The thylacine is popularly used as a classic example of convergent evolution between placental and marsupial mammals. Despite having a fossil history spanning over 20 million years and known since the 1960s, the thylacine is often presented in both scientific literature and popular culture as an evolutionary singleton unique in its morphological and ecological adaptations within the Australian ecosystem. Here, we synthesise and critically evaluate the current state of published knowledge regarding the known fossil record of Thylacinidae prior to the appearance of the modern species. We also present phylogenetic analyses and body mass estimates of the thylacinids to reveal trends in the evolution of hypercarnivory and ecological shifts within the family. We find support that Mutpuracinus archibaldi occupies an uncertain position outside of Thylacinidae, and consider Nimbacinus richi to likely be synonymous with N. dicksoni. The Thylacinidae were small-bodied (< ∼8 kg) unspecialised faunivores until after the ∼15-14 Ma middle Miocene climatic transition (MMCT). After the MMCT they dramatically increase in size and develop adaptations to a hypercarnivorous diet, potentially in response to the aridification of the Australian environment and the concomitant radiation of dasyurids. This fossil history of the thylacinids provides a foundation for understanding the ecology of the modern thylacine. It provides a framework for future studies of the evolution of hypercarnivory, cursoriality, morphological and ecological disparity, and convergence within mammalian carnivores. Subjects Evolutionary Studies, Paleontology, Zoology.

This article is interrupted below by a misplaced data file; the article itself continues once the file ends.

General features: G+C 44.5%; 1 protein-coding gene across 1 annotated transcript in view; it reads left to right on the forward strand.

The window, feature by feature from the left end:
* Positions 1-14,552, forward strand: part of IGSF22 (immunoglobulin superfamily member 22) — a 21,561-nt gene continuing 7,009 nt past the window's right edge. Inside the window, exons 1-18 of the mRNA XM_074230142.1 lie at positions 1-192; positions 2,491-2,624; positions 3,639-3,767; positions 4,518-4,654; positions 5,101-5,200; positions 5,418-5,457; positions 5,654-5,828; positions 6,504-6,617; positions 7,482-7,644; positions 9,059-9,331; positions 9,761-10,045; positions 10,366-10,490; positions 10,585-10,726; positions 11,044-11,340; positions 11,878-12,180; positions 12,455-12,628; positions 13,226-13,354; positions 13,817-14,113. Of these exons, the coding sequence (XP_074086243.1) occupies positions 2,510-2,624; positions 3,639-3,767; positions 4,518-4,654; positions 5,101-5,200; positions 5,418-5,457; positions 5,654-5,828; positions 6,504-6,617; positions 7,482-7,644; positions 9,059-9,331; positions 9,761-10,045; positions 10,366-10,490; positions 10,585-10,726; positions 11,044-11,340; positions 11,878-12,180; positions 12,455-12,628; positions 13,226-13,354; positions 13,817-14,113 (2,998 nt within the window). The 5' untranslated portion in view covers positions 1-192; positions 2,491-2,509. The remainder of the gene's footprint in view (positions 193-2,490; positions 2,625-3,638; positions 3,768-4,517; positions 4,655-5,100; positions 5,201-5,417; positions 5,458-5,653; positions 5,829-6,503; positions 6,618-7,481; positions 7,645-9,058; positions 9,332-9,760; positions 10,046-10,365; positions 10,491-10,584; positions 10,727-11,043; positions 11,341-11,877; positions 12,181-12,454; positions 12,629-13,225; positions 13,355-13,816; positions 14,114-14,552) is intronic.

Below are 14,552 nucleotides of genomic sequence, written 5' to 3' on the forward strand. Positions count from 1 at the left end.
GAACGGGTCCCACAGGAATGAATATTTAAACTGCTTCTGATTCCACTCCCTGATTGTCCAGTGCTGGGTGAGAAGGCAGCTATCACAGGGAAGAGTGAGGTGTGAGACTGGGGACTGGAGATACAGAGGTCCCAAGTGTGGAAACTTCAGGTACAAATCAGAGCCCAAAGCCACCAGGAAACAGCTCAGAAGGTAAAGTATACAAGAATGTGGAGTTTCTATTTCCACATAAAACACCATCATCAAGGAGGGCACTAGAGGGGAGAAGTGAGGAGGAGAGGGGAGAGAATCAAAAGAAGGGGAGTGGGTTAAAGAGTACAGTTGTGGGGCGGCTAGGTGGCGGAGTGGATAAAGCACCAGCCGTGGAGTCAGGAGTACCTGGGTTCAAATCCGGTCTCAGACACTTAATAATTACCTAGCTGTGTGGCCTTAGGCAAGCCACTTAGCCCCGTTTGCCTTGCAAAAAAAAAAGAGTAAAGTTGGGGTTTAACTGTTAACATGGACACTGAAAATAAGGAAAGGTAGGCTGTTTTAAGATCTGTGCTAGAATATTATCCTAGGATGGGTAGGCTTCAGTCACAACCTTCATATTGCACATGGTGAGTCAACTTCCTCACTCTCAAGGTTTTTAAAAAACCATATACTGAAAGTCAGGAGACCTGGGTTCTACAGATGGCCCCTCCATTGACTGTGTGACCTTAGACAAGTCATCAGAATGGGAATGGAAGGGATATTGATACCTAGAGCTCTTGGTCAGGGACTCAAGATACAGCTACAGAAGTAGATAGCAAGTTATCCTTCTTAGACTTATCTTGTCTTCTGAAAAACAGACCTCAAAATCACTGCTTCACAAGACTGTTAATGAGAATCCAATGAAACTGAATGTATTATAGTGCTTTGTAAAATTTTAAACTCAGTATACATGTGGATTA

- Body mass
- Middle Miocene climatic transition
- Tasmanian tiger
- Thylacinus cynocephalus